The Torah portion of Masaei lists the forty-two different places where the nation of Israel camped during their forty-year sojourn through the desert. In some places they camped just for a day, in some they camped for years. The language the Torah uses to describe the stops alternates between and conjoins the term “journeys” (“Masaiehem”) and “outings” (“Motzaiehem”).

The Berdichever explains how a key purpose of each of these stops in their journey was to bring out (“Lehotzi” – the same verb as “outings”) the hidden divine sparks that were scattered throughout the desert.

In some locations, they were able to extract and elevate the spark quickly, hence they only needed a short visit. Some locations required years of effort to free the spark and therefore the long residence in those places. Different locations and different sparks also needed different types of effort. Some sparks could only be released by a divine service that focused on awe of God. Others could only be freed by demonstrating love of God. A third type of spark required a combination of both types of service, represented by the Kabbalistic attribute of “Tiferet” – glory.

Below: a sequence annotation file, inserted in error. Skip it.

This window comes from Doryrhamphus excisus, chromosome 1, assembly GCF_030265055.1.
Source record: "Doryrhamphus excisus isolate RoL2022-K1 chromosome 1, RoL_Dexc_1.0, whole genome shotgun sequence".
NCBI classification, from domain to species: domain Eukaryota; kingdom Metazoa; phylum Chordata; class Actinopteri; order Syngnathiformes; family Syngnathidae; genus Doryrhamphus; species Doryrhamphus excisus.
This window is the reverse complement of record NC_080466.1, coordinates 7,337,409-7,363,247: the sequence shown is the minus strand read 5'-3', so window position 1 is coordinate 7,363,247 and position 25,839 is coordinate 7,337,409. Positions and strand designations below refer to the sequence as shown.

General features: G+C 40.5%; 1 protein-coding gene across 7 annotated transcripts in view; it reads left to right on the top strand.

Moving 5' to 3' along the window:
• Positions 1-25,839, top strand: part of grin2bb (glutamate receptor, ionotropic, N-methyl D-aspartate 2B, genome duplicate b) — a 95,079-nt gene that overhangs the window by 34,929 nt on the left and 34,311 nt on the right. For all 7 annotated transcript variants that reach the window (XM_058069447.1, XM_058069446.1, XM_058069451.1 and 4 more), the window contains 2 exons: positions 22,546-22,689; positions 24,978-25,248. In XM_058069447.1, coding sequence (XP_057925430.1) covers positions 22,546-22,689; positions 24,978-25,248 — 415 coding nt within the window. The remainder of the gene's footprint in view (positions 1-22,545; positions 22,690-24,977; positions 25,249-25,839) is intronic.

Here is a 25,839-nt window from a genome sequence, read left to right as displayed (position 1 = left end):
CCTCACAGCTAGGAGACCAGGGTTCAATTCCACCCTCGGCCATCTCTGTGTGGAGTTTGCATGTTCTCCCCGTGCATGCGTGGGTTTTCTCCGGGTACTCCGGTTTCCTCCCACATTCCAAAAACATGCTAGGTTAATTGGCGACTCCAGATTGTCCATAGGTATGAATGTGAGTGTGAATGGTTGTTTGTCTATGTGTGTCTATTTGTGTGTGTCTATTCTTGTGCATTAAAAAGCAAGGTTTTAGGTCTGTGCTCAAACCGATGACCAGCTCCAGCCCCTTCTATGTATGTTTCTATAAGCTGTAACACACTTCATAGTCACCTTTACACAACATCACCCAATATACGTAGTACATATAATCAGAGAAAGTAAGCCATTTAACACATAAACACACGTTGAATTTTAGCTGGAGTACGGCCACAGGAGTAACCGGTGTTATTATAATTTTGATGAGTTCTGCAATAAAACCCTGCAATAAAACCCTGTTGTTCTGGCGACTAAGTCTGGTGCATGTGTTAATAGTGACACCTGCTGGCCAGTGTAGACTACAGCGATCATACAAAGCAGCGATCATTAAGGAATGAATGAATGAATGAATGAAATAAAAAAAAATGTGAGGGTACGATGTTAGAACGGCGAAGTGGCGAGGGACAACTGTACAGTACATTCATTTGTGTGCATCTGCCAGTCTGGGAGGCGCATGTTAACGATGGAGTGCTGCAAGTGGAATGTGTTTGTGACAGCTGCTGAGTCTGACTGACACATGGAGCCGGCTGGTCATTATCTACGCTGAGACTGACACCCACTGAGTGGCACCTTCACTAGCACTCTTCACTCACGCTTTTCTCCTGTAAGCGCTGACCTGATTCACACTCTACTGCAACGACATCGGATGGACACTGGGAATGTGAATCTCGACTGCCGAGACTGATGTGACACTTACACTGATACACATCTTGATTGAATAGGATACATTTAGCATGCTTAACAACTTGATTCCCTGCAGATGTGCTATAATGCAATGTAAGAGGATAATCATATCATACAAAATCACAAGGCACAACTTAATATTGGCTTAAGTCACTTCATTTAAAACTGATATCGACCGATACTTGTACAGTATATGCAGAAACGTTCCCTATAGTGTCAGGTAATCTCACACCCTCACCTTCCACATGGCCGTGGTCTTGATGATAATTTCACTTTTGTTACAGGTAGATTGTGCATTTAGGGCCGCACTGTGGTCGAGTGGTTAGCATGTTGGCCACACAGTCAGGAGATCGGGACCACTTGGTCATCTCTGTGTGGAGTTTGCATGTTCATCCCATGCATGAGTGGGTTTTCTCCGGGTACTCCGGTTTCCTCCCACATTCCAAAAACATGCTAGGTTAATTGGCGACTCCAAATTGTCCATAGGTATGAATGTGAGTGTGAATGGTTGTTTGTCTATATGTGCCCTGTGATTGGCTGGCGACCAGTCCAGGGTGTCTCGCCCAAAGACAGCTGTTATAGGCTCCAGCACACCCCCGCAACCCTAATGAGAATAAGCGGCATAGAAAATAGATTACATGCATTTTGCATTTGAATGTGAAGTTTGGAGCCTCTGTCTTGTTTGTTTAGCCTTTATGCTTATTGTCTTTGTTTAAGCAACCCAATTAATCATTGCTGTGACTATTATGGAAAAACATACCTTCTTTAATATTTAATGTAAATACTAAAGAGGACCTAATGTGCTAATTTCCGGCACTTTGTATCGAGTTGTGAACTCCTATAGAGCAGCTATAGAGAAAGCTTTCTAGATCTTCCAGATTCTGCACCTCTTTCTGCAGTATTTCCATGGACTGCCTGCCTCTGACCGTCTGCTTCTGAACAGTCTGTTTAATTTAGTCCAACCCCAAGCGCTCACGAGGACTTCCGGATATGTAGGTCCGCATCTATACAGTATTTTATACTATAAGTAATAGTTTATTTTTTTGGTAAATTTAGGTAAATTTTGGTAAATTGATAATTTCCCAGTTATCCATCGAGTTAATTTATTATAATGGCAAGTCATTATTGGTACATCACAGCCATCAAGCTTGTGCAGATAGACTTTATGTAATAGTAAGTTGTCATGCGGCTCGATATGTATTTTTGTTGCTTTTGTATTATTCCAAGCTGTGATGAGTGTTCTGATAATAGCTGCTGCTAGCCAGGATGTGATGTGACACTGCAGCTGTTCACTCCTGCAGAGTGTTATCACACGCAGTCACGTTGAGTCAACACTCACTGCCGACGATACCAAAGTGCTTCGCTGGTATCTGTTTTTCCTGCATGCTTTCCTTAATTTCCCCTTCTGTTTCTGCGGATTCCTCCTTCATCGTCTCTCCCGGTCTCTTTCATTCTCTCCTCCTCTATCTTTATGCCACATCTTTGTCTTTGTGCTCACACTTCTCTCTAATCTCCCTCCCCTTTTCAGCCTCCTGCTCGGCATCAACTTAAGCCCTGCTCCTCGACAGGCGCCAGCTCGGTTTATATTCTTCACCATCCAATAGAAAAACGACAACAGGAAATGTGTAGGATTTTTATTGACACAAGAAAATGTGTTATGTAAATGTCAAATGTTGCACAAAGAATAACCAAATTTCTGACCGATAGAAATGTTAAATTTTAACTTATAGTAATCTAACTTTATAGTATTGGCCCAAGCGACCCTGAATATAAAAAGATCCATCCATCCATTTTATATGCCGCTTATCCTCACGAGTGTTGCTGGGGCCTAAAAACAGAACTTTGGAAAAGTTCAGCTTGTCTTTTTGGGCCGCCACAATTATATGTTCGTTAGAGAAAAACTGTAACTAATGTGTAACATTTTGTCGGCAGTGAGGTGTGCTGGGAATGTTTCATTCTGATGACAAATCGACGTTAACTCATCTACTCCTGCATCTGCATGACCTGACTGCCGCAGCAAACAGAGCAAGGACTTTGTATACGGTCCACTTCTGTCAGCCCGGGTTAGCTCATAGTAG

By being in the right place, at the right time, for the right amount of time and performing the right actions, the nation of Israel was able to elevate the scattered and imprisoned divine sparks and reunite them with their original source.

May we use all of our sojourns to elevate the world around us.

Shabbat Shalom,



To Rabbi Hillel and Yael Simon, for inspiring hosting of our family.

Your money or your family (Matot-Masai)

Your money or your family (Matot-Masai)

If money is all that a man makes, then he will be poor. Poor in happiness and poor in all that makes life worth living. -Herbert N. Casson